The Noir of the Day was 'Johnny O'Clock' (1947). Dick Powell's suave professional gambler gets involved in the murder of a crooked cop. Little menace but a gutbucket of puns and jive talk, good women/bad women, bad men / worse men.
Johnny O'Clock: 'She don't know whether she's coming or going'
Blayden: 'Take a message to her, she's going'.
Ellen Drew is white hot as the casino owner's pitying moll:
'Give me a kiss, It'll make you look good, in front of people'.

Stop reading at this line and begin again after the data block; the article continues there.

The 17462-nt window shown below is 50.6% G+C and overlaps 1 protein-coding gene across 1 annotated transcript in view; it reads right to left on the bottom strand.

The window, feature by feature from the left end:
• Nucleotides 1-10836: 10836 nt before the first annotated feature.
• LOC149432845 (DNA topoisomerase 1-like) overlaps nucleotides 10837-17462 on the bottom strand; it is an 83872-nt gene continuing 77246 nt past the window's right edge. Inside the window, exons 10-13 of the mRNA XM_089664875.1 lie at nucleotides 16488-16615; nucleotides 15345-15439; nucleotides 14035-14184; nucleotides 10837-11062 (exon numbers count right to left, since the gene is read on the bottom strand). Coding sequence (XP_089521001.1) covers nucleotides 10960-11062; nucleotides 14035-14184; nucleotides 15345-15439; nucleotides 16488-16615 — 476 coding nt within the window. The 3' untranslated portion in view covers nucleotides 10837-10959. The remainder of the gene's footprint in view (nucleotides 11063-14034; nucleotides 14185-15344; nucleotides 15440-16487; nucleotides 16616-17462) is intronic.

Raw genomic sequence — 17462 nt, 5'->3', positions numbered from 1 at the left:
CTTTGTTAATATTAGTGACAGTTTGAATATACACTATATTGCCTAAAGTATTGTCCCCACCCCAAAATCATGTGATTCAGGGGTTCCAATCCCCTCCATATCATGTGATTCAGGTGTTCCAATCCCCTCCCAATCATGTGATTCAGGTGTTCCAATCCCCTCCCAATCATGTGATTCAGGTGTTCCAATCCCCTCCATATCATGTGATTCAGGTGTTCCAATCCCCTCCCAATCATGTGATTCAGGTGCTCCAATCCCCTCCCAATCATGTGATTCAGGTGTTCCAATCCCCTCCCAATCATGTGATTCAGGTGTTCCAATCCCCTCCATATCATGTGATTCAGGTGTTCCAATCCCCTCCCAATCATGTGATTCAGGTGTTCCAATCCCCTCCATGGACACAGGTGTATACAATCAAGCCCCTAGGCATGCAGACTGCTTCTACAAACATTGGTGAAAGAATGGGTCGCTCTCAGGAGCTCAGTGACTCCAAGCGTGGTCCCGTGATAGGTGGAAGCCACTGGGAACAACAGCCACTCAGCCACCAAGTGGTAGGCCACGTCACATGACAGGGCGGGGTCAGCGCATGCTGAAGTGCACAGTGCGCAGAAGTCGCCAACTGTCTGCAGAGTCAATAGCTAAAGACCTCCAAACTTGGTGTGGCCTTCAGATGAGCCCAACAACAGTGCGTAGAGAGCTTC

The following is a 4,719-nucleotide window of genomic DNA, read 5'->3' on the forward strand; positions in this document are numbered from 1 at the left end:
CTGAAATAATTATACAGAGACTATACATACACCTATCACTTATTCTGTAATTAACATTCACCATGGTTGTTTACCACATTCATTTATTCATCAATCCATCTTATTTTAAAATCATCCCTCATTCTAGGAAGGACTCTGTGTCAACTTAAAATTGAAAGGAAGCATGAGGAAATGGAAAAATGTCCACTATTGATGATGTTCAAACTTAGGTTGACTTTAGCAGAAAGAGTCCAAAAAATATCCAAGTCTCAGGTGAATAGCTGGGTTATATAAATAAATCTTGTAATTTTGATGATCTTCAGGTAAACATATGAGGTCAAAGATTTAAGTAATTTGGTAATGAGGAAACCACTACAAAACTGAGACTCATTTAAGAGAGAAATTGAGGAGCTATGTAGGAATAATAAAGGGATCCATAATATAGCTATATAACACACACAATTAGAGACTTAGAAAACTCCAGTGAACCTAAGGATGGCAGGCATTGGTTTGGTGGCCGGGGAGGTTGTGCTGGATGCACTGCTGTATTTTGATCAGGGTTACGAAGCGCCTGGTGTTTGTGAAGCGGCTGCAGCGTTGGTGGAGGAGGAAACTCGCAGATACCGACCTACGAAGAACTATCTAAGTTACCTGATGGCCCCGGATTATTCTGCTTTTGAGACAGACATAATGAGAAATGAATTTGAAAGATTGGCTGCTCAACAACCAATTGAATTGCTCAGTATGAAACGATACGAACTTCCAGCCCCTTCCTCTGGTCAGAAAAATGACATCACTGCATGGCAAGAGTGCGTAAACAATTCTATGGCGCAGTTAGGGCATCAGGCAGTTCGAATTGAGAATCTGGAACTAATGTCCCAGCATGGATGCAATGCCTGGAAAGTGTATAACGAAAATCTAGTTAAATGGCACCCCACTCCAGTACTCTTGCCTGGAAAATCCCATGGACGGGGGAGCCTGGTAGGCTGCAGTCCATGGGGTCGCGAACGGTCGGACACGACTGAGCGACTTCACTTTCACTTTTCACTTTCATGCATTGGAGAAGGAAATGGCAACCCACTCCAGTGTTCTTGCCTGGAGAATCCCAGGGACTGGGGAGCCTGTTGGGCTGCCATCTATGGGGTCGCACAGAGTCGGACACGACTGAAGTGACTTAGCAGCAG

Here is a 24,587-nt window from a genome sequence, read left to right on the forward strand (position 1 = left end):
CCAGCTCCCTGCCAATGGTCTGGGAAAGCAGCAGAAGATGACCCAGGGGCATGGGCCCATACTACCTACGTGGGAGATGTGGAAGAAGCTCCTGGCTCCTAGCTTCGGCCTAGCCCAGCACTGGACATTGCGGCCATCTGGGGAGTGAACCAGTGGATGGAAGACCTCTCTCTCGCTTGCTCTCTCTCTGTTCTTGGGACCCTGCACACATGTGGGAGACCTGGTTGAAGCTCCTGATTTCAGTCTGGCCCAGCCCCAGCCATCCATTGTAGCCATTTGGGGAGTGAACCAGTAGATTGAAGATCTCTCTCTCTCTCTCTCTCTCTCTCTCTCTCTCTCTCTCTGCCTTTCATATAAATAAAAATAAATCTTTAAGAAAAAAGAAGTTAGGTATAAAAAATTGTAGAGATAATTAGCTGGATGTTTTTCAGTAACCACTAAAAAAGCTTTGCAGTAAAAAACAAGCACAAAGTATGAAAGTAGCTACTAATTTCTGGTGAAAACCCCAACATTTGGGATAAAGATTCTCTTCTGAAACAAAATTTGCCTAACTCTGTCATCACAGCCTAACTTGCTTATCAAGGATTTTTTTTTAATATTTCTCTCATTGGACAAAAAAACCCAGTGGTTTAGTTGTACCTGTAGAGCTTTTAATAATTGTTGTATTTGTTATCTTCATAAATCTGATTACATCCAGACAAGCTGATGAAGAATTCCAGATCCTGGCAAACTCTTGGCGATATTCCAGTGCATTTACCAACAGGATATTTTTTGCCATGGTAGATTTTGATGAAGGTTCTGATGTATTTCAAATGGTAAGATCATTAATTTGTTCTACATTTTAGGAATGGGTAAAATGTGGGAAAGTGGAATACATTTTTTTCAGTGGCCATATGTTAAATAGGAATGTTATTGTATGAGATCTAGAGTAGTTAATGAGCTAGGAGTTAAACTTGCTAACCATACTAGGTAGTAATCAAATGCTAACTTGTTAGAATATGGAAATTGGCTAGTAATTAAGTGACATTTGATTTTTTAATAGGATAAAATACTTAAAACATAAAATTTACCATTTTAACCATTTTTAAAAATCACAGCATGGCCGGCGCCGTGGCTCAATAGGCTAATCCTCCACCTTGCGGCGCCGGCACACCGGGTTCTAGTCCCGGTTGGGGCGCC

Powell is better in the peerless 'Murder My Sweet', working with a far superior script, but carries his white tux off with inevitable aplomb. New Yorker, Robert Rossen writes and directs. Rossen also wrote screenplays for the Noirs 'Blues in the Night' (1941), 'The Strange Love of Martha Ivers' (1946). In the same year as Johnny O'Clock he directed (the superior) ace boxing movie, 'Body & Soul' (1947) before going on to helm the excellent Noir-ish political satire 'All the King's Men' (1949) and Paul Newman vehicle, 'The Hustler' (1961).
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